Eyedrop recalls in the United States are being issued due to contamination concerns.

U.S. health officials are warning consumers about the recall of two more eyedrops due to contamination risks that could lead to vision problems and serious injury.

This announcement comes on the heels of a recall of Indian-made eyedrops last month, which were linked to an outbreak of drug-resistant infections, resulting in one death and at least five people losing their vision permanently.

The Food and Drug Administration (FDA) has issued separate recall notices for certain eyedrops distributed by Pharmedica and Apotex, following announcements by both companies that they were voluntarily withdrawing several lots of their products from the market. The recalls were carried out in consultation with the FDA, according to both companies.

On Friday, Pharmedica recalled two lots of its Purely Soothing 15% MSM Drops, which are over-the-counter eyedrops used to treat eye irritation. Because of contamination issues, the recalled eyedrops could cause blindness, according to the company. The recall affects nearly 2,900 bottles of the Arizona-made product, and consumers who have purchased it are urged to stop using it immediately and return it to the place of purchase.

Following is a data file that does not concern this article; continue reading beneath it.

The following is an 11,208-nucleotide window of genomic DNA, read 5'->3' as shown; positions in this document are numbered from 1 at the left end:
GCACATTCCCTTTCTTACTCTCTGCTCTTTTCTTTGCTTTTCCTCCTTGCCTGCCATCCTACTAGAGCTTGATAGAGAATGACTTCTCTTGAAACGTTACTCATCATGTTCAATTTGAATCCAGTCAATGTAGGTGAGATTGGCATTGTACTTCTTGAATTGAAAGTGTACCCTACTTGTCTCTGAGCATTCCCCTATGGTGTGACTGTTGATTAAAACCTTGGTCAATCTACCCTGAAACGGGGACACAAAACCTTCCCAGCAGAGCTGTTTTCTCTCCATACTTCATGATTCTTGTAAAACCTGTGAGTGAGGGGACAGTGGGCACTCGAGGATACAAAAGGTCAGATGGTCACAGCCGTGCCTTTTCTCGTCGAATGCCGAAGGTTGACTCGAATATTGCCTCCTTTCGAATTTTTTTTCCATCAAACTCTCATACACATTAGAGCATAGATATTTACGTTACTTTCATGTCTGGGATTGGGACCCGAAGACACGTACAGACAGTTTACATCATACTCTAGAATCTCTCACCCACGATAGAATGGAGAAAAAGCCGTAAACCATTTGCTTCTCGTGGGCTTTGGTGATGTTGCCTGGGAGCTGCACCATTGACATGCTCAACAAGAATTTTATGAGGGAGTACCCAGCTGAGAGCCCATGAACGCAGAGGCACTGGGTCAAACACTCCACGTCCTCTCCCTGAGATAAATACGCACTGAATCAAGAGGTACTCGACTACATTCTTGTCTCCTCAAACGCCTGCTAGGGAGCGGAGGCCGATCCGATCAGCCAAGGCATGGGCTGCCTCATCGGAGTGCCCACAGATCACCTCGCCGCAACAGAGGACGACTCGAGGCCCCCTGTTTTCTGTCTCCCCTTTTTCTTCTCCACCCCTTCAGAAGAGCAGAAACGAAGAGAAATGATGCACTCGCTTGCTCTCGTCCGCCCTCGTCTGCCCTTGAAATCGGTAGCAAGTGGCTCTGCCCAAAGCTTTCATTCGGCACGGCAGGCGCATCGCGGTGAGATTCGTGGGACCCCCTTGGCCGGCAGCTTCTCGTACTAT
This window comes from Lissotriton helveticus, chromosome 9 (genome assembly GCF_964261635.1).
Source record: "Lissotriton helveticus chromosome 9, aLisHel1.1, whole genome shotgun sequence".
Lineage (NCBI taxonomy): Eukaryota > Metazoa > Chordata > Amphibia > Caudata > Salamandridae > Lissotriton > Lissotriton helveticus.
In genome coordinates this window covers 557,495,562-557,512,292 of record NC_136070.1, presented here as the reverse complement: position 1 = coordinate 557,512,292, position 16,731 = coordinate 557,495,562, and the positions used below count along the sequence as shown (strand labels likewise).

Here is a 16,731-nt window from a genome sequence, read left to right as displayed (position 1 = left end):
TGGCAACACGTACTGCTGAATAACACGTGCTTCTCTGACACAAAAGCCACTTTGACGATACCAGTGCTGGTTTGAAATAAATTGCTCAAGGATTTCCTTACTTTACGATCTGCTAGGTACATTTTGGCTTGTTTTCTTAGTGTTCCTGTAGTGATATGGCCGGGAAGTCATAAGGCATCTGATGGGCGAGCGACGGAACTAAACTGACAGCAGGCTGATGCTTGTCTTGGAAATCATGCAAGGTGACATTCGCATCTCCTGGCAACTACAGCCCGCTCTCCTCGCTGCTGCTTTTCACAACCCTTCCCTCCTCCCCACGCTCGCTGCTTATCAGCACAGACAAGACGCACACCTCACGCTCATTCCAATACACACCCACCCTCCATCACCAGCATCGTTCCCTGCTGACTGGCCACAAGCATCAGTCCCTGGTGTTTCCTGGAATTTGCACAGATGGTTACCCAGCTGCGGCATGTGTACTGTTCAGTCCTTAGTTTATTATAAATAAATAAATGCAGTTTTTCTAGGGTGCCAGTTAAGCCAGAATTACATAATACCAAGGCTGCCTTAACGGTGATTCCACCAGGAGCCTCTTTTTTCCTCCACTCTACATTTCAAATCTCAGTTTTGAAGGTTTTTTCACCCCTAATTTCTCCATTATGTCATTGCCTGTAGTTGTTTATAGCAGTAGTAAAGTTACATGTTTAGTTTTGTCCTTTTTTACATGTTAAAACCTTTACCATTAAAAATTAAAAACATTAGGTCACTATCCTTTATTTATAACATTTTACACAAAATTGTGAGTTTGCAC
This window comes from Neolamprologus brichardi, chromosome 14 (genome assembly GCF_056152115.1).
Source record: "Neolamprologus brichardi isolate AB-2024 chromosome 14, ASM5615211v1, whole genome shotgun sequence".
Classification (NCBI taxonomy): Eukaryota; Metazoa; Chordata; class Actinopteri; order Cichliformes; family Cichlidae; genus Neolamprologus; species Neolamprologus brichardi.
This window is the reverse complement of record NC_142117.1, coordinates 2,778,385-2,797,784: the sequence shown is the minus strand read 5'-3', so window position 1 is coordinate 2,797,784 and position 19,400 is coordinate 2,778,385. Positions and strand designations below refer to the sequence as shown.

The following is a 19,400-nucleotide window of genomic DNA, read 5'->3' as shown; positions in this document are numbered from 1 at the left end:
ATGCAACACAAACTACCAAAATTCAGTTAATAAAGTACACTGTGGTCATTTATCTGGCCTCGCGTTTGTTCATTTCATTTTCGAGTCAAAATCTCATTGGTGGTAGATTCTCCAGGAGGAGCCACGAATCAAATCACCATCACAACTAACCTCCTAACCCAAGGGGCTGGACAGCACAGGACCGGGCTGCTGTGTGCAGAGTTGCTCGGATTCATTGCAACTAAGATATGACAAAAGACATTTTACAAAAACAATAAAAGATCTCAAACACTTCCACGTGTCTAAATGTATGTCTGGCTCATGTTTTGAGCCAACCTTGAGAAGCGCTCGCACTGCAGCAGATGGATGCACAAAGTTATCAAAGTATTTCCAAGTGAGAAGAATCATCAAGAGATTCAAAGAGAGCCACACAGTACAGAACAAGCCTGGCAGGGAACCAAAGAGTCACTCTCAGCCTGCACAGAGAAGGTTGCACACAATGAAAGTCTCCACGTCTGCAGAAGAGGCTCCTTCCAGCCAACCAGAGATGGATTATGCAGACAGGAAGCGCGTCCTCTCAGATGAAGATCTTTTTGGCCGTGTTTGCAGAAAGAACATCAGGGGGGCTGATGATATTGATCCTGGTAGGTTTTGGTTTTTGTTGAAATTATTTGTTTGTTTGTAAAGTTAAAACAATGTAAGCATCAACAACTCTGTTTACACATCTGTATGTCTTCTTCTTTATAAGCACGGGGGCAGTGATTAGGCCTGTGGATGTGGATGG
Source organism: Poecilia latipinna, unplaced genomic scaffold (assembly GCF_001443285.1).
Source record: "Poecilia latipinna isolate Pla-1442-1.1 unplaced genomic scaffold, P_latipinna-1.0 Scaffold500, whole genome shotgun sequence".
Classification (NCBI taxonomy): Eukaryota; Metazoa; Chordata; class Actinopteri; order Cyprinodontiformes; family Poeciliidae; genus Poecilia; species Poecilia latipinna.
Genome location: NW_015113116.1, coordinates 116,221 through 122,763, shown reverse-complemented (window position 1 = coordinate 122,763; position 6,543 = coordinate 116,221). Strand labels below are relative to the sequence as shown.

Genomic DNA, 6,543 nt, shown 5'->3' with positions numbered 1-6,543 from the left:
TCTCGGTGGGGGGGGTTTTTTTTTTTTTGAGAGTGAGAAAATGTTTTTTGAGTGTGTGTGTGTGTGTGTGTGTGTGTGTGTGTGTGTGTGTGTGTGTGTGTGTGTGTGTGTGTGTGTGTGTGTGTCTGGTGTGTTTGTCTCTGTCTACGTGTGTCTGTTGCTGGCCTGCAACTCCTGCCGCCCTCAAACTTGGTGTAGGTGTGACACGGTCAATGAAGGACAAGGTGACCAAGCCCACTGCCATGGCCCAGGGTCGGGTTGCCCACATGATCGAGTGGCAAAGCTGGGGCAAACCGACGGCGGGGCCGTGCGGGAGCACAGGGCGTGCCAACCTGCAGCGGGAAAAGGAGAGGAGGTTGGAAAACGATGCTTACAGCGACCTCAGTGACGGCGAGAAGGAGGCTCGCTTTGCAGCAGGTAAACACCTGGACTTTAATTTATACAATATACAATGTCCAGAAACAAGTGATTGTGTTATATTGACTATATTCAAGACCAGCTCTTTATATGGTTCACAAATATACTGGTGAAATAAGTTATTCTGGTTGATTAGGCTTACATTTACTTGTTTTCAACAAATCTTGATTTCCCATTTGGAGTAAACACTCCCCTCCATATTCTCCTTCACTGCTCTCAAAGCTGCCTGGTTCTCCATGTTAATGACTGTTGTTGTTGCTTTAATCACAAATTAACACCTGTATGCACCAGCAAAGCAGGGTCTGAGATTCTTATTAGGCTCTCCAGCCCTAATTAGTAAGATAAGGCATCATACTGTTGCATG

The FDA issued a separate recall announcement from Apotex last week, recalling six lots of prescription eyedrops used to treat a type of glaucoma. The recall was initiated after the company discovered cracks in a handful of bottle caps, which could affect the product’s sterility and potentially cause harm to users. The recalled drops, known as Brimonidine Tartrate Ophthalmic Solution. 0.15%, were sold between April and February of this year.

The two recalls have nothing to do with the nonprescription eye drops that the Centers for Disease Control and Prevention (CDC) advised consumers to stop using last month after they were linked to multidrug-resistant bacterial infections that resulted in at least one death and permanent vision loss in some patients. According to the CDC’s health alert, at least 55 patients in 12 states have been diagnosed with these infections, which are possibly linked to EzriCare Artificial Tears.

The FDA advises consumers to be cautious when using eyedrops and to report any problems to the agency. The FDA posted the voluntary recall notices from Pharmedica and Apotex on its website and advises customers who bought the recalled products to return them to the place of purchase and contact a doctor if they have any problems.

Featured image: The U.S. Food and Drug Administration, Public domain, via Wikimedia Commons

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